Member of the Week: Dr. Andrew Garrison

Practice: I work with Community Health Centers, Inc (CHC), as a physician, and also serve as CHC’s medical director. CHC is Utah’s largest Federally Qualified Health Center, with around 40 providers historically serving around 50,000 patients. Our practice is focused on caring for the underserved; 50+% of my patients do not have insurance, 60+% are served in a language other than English, and nearly all are below the federal poverty line. I split my clinical time between outpatient clinic, and doing deliveries (including C-sections) and newborn care at the University of Utah and LDS Hospitals.

Residency: University of Utah

Have you completed any additional fellowships or training? Family medicine obstetrics fellowship.

A bit about Dr. Garrison: I grew up in New Jersey but have always loved mountains. After undergrad in New Hampshire, I spent a year through a volunteer program working at a rural hospital in western Alaska. There were no roads in or out; one traveled by plane, snowmobile, or boat. This experience kindled my interest in family medicine and after med school at Duke, I came west to Utah with my now wife Courtney (who’s an ob-gyn at the U). We trained at the U and then spent 3 years working on the Blackfeet Reservation in northwest Montana. This was traditional rural family medicine, where I worked in clinic, the emergency department, did deliveries, inpatient medicine and pediatrics, and even nursing home care and home visits. While I loved the work, we had our twins (now 11 years old) in Montana, and found it challenging to parent young kids without a group of close friends and family nearby. We returned to Salt Lake in 2013 and it’s now home. Like many Utahns I love playing outside, be it skiing, hiking, biking, trail running. My 11 year old daughter is an avid ballet dancer which means I, too, have become a fan of ballet.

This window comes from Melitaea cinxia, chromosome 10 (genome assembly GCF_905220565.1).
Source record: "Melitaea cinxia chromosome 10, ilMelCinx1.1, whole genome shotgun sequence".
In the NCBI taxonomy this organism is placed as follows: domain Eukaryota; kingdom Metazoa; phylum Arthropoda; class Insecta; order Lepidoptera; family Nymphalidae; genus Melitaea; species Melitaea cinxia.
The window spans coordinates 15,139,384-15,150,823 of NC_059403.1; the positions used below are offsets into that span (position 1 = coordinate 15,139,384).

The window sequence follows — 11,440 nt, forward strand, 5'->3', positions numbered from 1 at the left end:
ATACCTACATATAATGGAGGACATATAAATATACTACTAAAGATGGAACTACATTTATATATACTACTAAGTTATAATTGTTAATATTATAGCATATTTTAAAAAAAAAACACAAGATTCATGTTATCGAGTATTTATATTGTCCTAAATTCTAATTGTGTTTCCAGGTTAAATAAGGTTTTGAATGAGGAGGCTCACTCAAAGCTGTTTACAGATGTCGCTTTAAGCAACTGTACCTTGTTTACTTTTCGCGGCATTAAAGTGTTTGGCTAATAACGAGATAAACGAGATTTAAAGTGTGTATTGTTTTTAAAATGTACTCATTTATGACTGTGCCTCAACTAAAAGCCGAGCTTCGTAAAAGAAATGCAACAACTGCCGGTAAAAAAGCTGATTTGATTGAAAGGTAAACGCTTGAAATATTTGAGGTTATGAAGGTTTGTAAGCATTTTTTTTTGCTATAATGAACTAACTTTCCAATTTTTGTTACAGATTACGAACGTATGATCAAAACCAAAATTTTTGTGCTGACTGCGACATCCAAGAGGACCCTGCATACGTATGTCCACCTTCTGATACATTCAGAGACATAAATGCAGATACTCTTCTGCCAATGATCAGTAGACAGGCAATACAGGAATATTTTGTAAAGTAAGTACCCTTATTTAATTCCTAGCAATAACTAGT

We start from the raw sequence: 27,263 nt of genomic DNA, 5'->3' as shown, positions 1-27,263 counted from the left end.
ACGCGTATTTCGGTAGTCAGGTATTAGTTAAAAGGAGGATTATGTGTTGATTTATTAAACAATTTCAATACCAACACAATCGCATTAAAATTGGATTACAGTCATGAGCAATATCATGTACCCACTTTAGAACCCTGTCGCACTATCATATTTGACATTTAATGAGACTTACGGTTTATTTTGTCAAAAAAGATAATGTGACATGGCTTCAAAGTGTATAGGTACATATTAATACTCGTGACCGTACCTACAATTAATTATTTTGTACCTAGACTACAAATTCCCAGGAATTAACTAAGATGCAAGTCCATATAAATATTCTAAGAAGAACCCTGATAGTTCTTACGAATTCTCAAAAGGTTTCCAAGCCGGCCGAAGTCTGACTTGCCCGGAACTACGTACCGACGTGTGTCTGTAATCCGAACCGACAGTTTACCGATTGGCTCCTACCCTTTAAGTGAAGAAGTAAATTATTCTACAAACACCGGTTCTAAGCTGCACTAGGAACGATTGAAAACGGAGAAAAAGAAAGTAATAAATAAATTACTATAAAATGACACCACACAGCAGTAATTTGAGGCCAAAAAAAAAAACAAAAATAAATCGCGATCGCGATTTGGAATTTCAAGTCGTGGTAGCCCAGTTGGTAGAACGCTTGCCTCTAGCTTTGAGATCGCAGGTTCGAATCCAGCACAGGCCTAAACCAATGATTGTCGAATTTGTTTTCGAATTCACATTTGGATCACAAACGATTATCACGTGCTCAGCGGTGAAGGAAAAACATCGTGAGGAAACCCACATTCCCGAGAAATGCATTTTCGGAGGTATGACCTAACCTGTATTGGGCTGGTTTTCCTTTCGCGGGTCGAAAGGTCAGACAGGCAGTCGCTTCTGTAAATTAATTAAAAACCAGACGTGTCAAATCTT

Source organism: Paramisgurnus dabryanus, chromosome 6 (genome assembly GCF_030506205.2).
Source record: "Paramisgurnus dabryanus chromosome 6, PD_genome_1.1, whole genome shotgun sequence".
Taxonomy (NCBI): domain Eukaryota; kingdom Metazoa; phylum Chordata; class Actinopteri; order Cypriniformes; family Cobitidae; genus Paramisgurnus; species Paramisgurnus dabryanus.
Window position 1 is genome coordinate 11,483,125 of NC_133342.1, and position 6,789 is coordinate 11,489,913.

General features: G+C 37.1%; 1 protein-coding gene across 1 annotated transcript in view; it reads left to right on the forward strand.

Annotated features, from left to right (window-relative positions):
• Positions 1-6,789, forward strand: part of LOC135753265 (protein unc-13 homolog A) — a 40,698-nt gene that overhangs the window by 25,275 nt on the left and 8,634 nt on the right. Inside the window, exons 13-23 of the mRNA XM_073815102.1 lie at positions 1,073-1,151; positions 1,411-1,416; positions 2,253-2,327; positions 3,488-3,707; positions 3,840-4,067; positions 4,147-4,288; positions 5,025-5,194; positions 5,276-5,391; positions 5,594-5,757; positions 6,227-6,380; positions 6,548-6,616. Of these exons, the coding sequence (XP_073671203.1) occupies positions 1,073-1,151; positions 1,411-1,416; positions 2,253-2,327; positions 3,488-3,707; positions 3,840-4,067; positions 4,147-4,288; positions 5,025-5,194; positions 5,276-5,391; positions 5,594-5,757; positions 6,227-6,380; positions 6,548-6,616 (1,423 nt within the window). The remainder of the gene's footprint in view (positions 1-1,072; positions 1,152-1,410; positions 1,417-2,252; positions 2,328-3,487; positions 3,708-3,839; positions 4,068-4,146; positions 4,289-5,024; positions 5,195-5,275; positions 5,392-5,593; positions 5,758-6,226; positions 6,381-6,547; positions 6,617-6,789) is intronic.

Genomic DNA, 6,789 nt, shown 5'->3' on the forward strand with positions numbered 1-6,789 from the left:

What keeps you passionate about family medicine? To quote Paul Farmer, “Doing hard things with friends.” Family medicine in any setting is challenging, especially in underserved settings. Embracing this challenge, and trying to rise to the occasion, has kept me enthusiastic for patient care. I’m also lucky to have as partners a group of inspiring and dedicated providers.

What do you wish you’d known when graduating from med school? Better Spanish!

Where will we find you on your day off? Playing in the Wasatch, or listening to live music

What are you…
watching right now: Money Heist on Netflix
reading right now: Should We Stay or Should We Go by Lionel Shriver
listening to right now: The band Bleachers